MINNEAPOLIS — Changes surrounding the operation of local public school districts around the state of Minnesota have forced school boards and superintendents to take a hard look at plans to stay under budget whilst growing their district population.
A recent Star Tribune article focused on the “rising exodus” of children leaving their home districts for other schools, using St. Paul Public Schools (SPPS) as an example. The article details the challenges districts face when dealing with a fluctuating population – lack of diversity in terms of race and socioeconomic status of schools by districts and neighborhoods and loss in revenue.
However, the “rising exodus” of home districts hint to a growing problem being ignored by administrators. Parents now feel empowered by open-enrollment – meaning they’ll leave their home districts to provide their child with the best education possible.
For Kathy Gunderson, curriculum was a main factor in her decision to homeschool her children.
“They [her two sons] had perfect attendance every year, no discipline issues, and I supervised homework every night,” Gunderson told Alpha News. “Nonetheless, standard testing at year end showed neither boy had made a full year of progress in either reading or math. Yet, quarterly reports had high marks, they had no special needs, and their teachers gave me glowing feedback at conferences.”
Gunderson found her solution in homeschooling and charter schools. “All I wanted was a good basic education – reading, writing, and arithmetic – and Minneapolis Public Schools (MPS) failed my kids and many others,” Gunderson told Alpha News. “MPS gets ridiculously high funding per student but outcomes are disastrous.”
Stories like Gunderson’s are a dime a dozen. For Kendra Shipman, two of her girls had success in their home district public school, but her son did not. He fell behind his peers by the time he entered third grade, where teachers assumed he had a medical or psychological deficiency such as ADHD or bad eyesight – neither of which turned out to be true. Instead teachers chose “not to punish learning” when he did not do his homework.
“I could not believe they had nothing to reinforce that he needed to do his work before being allowed recess or the like,” Shipman told Alpha News. “Seems like kid 101 to me.”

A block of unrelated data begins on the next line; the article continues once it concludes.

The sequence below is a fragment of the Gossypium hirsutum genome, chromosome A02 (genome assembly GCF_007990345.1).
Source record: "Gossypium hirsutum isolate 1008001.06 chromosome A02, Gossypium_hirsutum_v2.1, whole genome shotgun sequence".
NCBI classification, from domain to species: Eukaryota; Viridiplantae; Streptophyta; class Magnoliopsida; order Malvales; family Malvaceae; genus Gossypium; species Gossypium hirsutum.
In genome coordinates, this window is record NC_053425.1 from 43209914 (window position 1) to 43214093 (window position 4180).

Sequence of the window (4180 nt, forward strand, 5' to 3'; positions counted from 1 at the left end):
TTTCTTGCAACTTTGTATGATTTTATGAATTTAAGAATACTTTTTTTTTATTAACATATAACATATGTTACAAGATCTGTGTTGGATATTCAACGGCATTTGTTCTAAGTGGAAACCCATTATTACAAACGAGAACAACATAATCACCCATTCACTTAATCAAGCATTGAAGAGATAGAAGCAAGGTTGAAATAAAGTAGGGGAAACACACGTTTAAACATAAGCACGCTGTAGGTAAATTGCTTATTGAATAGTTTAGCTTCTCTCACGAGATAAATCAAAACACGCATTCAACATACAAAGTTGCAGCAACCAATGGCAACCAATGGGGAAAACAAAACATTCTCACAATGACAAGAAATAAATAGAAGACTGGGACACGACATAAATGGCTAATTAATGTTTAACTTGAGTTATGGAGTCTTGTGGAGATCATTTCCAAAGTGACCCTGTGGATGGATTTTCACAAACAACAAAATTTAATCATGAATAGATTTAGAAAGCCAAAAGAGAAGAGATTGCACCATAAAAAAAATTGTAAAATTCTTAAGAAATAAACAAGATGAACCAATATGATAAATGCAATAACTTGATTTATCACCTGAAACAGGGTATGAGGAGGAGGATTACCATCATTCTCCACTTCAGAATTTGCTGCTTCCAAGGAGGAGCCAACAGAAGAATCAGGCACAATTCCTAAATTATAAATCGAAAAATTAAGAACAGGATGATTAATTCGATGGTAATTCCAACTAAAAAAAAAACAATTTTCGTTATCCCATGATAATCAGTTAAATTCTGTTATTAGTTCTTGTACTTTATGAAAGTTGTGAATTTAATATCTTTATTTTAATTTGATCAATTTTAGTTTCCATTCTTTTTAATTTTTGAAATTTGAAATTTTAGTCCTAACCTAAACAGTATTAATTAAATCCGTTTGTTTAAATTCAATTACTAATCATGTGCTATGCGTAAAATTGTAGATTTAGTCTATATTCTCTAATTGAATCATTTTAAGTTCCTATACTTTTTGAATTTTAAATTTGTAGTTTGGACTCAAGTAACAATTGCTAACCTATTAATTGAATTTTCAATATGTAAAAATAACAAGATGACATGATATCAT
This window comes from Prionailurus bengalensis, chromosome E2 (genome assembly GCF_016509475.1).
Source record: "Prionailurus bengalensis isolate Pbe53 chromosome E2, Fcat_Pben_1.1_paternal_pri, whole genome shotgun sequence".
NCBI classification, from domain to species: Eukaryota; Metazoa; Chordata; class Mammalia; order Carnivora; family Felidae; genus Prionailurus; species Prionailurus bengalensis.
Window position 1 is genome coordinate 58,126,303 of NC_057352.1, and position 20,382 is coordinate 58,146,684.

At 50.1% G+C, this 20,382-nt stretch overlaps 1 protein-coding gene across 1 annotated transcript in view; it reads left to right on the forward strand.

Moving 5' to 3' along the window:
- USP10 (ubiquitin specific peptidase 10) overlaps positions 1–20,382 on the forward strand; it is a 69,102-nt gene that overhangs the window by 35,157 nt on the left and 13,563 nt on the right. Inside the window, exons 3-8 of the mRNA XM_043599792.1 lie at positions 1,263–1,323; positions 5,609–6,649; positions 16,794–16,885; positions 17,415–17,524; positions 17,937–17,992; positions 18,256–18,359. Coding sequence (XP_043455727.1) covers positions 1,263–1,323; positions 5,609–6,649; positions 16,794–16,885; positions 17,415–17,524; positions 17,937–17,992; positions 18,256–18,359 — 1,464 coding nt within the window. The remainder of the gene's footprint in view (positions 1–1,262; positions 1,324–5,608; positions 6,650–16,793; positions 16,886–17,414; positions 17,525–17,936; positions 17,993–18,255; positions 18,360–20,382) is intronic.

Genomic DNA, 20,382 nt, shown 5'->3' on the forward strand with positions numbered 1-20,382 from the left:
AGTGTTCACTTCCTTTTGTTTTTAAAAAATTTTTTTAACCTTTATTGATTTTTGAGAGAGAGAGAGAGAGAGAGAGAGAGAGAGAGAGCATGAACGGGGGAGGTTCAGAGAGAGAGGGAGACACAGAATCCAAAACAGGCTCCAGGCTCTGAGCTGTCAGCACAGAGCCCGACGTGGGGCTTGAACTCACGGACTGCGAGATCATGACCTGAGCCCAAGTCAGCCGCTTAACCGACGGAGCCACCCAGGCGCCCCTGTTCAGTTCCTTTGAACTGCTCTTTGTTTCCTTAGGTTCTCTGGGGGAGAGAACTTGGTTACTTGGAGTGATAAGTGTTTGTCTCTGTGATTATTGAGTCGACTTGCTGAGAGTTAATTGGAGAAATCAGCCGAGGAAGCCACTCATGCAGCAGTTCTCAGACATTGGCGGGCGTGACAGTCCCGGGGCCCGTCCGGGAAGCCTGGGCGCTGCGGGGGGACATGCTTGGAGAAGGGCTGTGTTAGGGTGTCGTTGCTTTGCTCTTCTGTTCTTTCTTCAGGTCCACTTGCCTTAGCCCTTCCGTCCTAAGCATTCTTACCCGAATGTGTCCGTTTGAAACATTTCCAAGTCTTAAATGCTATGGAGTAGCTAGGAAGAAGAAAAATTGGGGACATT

Once she moved him to First Baptist School in Rosemount, Minnesota, Shipman saw improvement almost immediately.
For parents like Mitch Berg, he pulled his son out of SPPS because he didn’t learn in the same way as other students. SPPS administrators later diagnosed Berg’s son with “behavioral problems.”
“School is a factory. The factory is designed to turn out thousands of identical sausages,” Berg, who blogs under the handle Shot in the Dark wrote in 2007. “Each of those sausages must be identically-shaped. If any of those sausages doesn’t fall into the assigned shape, fast enough, you take the sausage off the assembly line and call it “special” and and send it the subliminal, but really overt, message that he’s an abnormal bit of sausage. And you take that little bit of sausage aside so it doesn’t gum up the assembly line for all the other bits of sausage.”
Even students are praising the differences between schools in their home district versus the one they attend now.
“I feel like I wasn’t able to reach out to my teachers about homework, quizzes, things I didn’t understand as often because of how many people were in my class,” Robert Gerszewski’s daughter told Alpha News. “I feel like here, the classes have less students so it is easier to reach out to the teachers and talk about things in class. They also do grade check-ups in advisory so they check your grades almost every day and will tell you what needs to get finished in a certain class.”
Gerszewski made the decision to switch his daughter from their home district of Shakopee to Eden Prairie telling Alpha News it was the curriculum and found public schools to be lacking in certain areas.
“It almost felt like survival of the fittest sometimes; if your child fell behind, it was almost a ‘tough luck’ situation,” Gerszewski told Alpha News referencing the size of classes. “I imagine at some point the teachers can fall behind in terms of available time for helping out in individual situations.”
Ultimately, there are unintended consequences when parents make the decision to pull the plug on their home district. As the Star Tribune pointed out, segregated schools and loss of programs are part of those consequences.
Open-enrollment is providing students and parents a quiet, but powerful voice within their districts. Parents are allowed the opportunity to tell their districts what is and what is not important to them – and if they aren’t satisfied, they’ll be happy to take their business elsewhere.